No, euphoria, bubbles, manias and irrational behavior are not reserved for this generation alone.
Those words were actually written by economist and author John Kenneth Galbraith in his book, A Short History of Financial Euphoria, which was published in 1993. This was even a few years before Alan Greenspan uttered the famous phrase, “irrational exuberance.”
This description begs the question about whether euphoria is starting to creep into the current environment.
Galbraith’s book did come to mind in the past few weeks when I began reading various accounts of Facebook’s $19 billion buyout of WhatsApp, a business I had never heard of before (you may have noticed the name of the company sounds like a play on an old Budweiser commercial).
WhatsApp happens to offer their text messaging service free of charge for one year.
Some mocked this deal but many in the technology sector rushed to the defense of Facebook claiming they were buying hundreds of millions of users even though they shelled out a hefty price for an unproven company with only 55 employees.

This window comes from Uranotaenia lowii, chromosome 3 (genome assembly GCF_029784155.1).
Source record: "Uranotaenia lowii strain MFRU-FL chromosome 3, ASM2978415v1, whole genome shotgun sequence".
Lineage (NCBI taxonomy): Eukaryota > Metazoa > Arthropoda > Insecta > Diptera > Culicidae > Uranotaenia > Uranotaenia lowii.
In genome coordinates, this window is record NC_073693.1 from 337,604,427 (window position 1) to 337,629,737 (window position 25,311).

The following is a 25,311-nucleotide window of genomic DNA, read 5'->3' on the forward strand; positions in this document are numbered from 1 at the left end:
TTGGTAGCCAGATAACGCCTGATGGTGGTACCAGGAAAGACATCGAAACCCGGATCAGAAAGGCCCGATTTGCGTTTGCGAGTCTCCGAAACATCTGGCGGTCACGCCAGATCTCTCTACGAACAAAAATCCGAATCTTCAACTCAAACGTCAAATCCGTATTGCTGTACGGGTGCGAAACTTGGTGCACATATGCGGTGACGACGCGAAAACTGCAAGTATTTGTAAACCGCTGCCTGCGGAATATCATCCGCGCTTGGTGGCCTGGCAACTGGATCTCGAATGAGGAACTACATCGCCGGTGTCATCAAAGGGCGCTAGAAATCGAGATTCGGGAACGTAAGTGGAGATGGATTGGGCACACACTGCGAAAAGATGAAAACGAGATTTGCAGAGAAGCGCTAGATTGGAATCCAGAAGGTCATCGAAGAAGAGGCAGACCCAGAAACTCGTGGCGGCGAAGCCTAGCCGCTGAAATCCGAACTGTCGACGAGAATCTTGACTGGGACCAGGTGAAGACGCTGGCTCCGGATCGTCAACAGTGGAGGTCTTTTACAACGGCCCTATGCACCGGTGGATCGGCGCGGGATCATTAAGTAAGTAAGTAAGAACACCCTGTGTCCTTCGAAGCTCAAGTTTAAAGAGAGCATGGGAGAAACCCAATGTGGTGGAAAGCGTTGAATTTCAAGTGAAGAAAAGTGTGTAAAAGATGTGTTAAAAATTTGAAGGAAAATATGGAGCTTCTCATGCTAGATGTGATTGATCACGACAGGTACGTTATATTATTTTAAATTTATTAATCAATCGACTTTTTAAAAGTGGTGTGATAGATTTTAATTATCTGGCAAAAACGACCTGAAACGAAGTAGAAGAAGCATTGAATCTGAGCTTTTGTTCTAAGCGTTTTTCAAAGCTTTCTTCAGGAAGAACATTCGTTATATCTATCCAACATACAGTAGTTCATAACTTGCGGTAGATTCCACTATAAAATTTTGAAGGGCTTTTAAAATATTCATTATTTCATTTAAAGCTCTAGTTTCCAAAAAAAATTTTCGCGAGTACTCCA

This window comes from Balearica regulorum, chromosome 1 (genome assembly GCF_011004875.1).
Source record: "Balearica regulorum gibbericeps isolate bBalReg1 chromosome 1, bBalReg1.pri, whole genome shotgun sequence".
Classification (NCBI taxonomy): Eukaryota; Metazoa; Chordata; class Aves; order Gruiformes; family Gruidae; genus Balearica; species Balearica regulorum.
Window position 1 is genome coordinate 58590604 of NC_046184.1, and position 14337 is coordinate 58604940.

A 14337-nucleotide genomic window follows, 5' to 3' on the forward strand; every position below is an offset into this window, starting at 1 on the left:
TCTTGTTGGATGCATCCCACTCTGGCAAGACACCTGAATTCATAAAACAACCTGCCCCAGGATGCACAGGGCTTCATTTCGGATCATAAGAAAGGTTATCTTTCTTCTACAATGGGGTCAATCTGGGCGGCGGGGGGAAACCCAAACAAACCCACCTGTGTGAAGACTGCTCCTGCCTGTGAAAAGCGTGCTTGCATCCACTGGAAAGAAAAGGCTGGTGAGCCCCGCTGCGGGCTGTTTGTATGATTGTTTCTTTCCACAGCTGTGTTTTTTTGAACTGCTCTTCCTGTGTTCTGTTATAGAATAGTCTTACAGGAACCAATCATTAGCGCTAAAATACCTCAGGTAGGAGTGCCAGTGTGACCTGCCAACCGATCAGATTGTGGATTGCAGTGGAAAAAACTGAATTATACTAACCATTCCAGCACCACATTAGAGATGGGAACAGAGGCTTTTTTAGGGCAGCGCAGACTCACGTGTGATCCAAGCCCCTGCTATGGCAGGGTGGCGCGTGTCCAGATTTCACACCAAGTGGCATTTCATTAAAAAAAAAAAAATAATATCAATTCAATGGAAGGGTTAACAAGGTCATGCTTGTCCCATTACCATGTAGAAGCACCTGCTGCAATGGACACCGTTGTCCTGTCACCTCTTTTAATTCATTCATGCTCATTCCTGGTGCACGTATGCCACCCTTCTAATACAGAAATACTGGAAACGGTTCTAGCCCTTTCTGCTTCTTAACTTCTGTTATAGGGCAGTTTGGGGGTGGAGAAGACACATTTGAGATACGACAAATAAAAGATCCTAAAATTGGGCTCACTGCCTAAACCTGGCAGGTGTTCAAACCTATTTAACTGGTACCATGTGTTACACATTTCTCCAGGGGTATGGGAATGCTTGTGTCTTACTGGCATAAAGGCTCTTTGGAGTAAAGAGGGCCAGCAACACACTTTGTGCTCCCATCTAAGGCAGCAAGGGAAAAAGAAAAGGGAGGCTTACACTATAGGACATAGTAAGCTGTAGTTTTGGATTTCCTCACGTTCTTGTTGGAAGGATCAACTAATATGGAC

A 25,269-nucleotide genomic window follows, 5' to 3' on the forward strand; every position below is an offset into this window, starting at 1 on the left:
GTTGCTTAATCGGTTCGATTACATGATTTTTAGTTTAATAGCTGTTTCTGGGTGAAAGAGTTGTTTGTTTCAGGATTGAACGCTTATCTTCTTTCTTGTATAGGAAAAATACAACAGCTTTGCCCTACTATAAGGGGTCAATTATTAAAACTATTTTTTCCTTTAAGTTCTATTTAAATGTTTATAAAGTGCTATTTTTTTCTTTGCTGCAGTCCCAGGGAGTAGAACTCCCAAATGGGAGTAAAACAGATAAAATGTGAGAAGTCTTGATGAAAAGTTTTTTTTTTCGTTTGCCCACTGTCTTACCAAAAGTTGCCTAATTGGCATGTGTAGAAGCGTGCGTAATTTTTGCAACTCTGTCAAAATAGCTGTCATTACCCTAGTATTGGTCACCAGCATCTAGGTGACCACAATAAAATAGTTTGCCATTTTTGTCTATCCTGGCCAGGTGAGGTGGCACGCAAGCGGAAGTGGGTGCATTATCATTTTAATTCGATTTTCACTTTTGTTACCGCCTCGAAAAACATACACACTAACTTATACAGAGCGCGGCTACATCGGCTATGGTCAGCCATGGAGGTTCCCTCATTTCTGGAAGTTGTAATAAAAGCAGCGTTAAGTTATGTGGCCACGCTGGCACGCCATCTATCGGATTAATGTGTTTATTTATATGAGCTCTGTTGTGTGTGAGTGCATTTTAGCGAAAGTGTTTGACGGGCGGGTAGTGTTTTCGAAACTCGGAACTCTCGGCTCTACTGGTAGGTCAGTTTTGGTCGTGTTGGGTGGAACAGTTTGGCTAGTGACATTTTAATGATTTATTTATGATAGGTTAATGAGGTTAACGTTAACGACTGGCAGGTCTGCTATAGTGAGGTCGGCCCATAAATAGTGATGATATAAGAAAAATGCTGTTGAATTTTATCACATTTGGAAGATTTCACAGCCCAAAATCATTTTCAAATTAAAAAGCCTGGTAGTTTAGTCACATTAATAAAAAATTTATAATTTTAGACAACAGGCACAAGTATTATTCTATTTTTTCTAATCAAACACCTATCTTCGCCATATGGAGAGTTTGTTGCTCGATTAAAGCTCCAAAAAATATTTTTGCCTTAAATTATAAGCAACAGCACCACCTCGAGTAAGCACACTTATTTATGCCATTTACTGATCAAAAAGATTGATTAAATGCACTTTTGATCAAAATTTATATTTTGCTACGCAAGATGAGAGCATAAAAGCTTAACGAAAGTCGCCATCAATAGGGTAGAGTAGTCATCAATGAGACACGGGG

Vitaliy Katsenelson, writing for Institutional Investor, had my favorite take on the WhatsApp acquisition and how to think about euphoric behavior in general:
In fact, after a certain point, if the price you pay is high enough, insanity starts to be confused with genius. It is almost like a contemporary painting. If you stare at it long enough, you will start doubting yourself and your so-called rational mind. Perhaps you are a simpleton who has not attained the empyrean heights of the brilliant artist, who comprehended things that you — a mere mortal — did not even have grounds to suspect.